Job albatross on debian-12


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Albatross: orchestrate and manage MirageOS unikernels with Solo5

The goal of albatross is robust deployment of MirageOS unikernels using Solo5. Resources managed by albatross are network interfaces of kind tap, which are connected to already existing bridges, block devices, memory, and CPU. Each unikernel is pinned (cpuset / taskset) to a specific core.

Albatross allows remote management. To deploy or destroy a unikernel, no shell access is necessary. The remote channel is a mutually authenticated (with X.509 certificates) TLS connection. Console output of the unikernels is stored in memory in a ring buffer, and accessible remotely. Monitoring data (CPU and memory usage) of the unikernels can be collected as well, and pushed into an Influx time series database.

Albatross consists of multiple processes, each running with the least privileges. Albatross can be run next to other orchestration systems; it does not assume to be the single instance on a dom0 which creates and destroys virtual machines. Resource policies can be dynamically configured for each administrative domain (similar to DNS, a hierarchical naming scheme), and are checked statically (to decrease while going down the tree) and dynamically when a new unikernel is to be deployed.

When a unikernel is deployed, albatross tries its best to keep it running, even when the physical hardware reboots, or albatross is restarted. When the unikernel exits, depending on configuration and its exit code, it is re-started. The current set of running unikernels is persisted on disk, though there is no dependency or order for restarting them.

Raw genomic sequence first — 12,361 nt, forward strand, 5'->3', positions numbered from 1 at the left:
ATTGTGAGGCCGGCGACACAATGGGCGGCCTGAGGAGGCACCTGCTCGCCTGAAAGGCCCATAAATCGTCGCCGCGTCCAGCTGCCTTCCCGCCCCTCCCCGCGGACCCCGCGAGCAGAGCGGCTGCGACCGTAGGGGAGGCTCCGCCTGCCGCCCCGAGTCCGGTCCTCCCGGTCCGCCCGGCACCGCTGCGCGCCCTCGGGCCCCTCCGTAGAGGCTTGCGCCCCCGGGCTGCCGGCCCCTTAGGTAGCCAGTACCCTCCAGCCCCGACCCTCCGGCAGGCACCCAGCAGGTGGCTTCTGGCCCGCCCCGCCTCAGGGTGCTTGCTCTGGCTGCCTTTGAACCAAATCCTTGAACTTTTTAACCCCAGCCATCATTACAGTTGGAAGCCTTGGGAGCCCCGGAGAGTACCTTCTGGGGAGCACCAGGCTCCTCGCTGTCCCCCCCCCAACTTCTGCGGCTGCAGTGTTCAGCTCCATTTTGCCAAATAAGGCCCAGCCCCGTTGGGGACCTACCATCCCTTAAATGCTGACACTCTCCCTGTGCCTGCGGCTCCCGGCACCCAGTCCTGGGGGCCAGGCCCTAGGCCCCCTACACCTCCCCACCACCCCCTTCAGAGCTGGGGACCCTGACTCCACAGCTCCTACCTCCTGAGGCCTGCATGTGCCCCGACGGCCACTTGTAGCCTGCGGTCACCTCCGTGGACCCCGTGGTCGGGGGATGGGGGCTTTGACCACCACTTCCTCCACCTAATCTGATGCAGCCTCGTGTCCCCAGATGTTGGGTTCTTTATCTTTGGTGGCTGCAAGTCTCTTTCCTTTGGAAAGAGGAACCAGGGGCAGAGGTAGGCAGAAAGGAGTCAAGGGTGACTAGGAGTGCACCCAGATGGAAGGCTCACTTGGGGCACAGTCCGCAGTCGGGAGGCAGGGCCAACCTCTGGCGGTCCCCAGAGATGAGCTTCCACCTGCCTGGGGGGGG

The scope of albatross is to provide a minimal orchestration system that avoids the need for shell access on the dom0. This leads to mostly immutable - or only mutable via albatross - infrastructure. Further dissemination of albatross into virtual machines, and a communication interface for deploying and destroying unikernels, is being researched on.


Albatross consists of a set of binaries. Several daemons, which communicate in a request-response style over Unix domain sockets, are run in the host system:

  • albatrossd: privileged to create and destroy unikernels
  • albatross-console: reads the console output of unikernels
  • albatross-stats: statistics gathering (rusage, ifstat, BHyve debug counters)
  • albatross-tls-endpoint: remote deployment via TLS (and possibly inetd)
  • albatross-influx: statistic reporting from albatross-stats to influx

The main daemon is the privileged albatrossd, which supervises unikernels. It opens a listening Unix domain socket, reads the persisted unikernel configuration, starts these unikernels, and awaits commands. Access can be regulated by Unix file permissions -- only those users who can write to that socket can send commands.

Albatross-console does not keep any persistent state, but a ring buffer of console output from each unikernel. These messages can be retrieved by a client as a stream of messages (history, and whenever a new line is output, it is sent to the interested client). Each unikernel output can only be read by a single client, to avoid amplification of traffic if lots of clients are connected. Albatrossd sends a message to albatross-console whenever a new unikernel is started, upon reception albatross-console opens and reads the fifo which the unikernel will write their standard output to.

Albatross-stats periodically gathers statistics (memory, CPU, network, hypervisor) from all running unikernels.

Albatross-tls-endpoint listens on a TCP port, or uses systemd socket activation, or via inetd, and proxies requests from remote clients to the respective daemons described above. It enforces client authentication, and uses the common names of the client certificate chain as the administrative domain. The policies are embedded in CA certificates, and the command is embedded in the leaf certificate.